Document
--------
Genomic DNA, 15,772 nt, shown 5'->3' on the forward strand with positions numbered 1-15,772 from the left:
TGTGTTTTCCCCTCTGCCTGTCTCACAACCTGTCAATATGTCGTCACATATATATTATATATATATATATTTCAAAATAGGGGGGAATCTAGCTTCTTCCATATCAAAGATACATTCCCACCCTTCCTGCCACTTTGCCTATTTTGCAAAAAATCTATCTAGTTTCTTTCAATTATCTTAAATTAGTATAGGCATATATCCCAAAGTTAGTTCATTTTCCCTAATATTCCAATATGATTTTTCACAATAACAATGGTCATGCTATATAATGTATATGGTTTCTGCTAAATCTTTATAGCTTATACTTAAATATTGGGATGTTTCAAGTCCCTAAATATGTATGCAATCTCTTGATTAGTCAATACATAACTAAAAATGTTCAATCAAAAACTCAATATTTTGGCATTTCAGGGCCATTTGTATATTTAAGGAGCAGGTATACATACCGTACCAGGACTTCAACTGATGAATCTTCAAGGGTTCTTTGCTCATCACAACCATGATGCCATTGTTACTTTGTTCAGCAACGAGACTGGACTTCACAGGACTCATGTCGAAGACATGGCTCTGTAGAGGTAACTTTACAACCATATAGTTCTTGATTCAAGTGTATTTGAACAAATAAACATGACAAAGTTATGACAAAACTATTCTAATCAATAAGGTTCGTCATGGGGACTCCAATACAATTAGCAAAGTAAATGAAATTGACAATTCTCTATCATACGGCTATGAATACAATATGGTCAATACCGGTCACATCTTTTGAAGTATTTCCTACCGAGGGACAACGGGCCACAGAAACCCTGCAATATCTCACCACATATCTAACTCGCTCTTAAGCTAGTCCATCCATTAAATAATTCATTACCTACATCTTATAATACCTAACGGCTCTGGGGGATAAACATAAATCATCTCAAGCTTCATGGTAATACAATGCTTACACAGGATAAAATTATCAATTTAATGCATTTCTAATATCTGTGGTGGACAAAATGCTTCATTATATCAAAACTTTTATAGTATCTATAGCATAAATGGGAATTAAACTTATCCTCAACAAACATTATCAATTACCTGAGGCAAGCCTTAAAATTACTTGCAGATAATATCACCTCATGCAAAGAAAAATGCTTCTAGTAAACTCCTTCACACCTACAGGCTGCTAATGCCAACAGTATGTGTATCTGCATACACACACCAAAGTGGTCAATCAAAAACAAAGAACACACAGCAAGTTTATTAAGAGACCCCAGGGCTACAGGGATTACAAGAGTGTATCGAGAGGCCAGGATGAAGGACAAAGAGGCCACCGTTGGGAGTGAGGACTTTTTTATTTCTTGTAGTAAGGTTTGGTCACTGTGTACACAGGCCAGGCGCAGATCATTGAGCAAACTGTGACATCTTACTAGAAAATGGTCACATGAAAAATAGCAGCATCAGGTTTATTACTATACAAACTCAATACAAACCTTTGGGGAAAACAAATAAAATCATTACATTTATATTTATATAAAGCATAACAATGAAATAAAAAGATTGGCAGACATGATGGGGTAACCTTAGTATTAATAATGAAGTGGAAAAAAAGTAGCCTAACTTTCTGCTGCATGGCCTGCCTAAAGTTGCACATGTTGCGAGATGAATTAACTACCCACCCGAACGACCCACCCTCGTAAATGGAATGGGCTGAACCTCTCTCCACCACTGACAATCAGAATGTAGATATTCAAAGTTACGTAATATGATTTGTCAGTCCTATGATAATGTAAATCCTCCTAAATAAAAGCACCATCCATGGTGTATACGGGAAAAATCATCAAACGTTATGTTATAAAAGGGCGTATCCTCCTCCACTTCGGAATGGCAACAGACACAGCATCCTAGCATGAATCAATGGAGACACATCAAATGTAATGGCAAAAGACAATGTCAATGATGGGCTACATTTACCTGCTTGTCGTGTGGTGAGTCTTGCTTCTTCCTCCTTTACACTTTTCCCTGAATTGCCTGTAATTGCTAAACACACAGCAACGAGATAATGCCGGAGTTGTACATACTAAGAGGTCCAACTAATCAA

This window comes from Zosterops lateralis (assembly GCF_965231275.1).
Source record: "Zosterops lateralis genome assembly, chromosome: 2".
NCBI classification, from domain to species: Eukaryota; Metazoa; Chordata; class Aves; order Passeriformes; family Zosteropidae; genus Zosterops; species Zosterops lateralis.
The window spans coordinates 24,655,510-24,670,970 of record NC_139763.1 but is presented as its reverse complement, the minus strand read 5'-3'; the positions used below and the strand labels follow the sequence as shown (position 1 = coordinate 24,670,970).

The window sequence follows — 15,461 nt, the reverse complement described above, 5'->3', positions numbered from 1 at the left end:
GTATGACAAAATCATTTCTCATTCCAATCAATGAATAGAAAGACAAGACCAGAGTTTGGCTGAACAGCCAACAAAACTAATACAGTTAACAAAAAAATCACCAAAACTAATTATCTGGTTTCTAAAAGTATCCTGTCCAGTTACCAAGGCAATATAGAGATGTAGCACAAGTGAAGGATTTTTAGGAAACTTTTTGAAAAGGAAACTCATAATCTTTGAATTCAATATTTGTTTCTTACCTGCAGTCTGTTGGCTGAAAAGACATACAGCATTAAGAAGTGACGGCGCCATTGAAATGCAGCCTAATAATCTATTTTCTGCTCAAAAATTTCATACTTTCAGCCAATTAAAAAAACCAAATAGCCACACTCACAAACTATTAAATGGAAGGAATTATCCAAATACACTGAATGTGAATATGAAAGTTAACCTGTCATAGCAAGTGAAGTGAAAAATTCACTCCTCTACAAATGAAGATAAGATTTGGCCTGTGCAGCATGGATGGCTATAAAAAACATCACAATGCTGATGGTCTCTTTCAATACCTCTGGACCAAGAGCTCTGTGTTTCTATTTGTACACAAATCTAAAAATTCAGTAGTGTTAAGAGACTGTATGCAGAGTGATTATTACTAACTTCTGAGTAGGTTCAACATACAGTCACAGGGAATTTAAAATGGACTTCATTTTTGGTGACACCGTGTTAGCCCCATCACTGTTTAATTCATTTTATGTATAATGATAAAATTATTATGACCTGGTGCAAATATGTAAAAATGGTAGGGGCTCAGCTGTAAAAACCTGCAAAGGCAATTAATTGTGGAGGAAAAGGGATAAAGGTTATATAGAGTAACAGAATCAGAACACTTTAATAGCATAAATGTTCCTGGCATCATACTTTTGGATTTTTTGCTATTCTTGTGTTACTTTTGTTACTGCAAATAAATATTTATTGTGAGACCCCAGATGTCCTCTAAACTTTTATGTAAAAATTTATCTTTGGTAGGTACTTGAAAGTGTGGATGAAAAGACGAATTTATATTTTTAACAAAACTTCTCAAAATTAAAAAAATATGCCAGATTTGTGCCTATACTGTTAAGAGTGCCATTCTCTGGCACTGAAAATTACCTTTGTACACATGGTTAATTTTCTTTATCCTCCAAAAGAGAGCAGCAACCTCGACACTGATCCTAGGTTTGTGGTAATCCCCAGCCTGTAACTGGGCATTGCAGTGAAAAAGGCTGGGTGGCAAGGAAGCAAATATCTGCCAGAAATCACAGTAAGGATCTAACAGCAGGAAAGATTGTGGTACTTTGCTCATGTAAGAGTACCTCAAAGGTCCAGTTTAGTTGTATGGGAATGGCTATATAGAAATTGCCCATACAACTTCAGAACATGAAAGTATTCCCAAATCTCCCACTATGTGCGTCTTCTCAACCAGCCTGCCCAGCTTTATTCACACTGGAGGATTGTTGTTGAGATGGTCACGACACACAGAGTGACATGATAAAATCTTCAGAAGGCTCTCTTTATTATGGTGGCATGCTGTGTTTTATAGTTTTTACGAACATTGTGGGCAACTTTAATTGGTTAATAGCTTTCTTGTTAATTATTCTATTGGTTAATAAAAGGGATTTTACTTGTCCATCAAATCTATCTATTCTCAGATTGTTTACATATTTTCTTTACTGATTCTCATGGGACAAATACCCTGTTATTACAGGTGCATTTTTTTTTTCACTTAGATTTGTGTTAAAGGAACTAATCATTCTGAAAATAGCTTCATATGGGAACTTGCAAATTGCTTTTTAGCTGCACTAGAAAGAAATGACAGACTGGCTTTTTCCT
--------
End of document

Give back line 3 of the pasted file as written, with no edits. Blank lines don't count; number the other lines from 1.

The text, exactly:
This window comes from Zosterops lateralis (assembly GCF_965231275.1).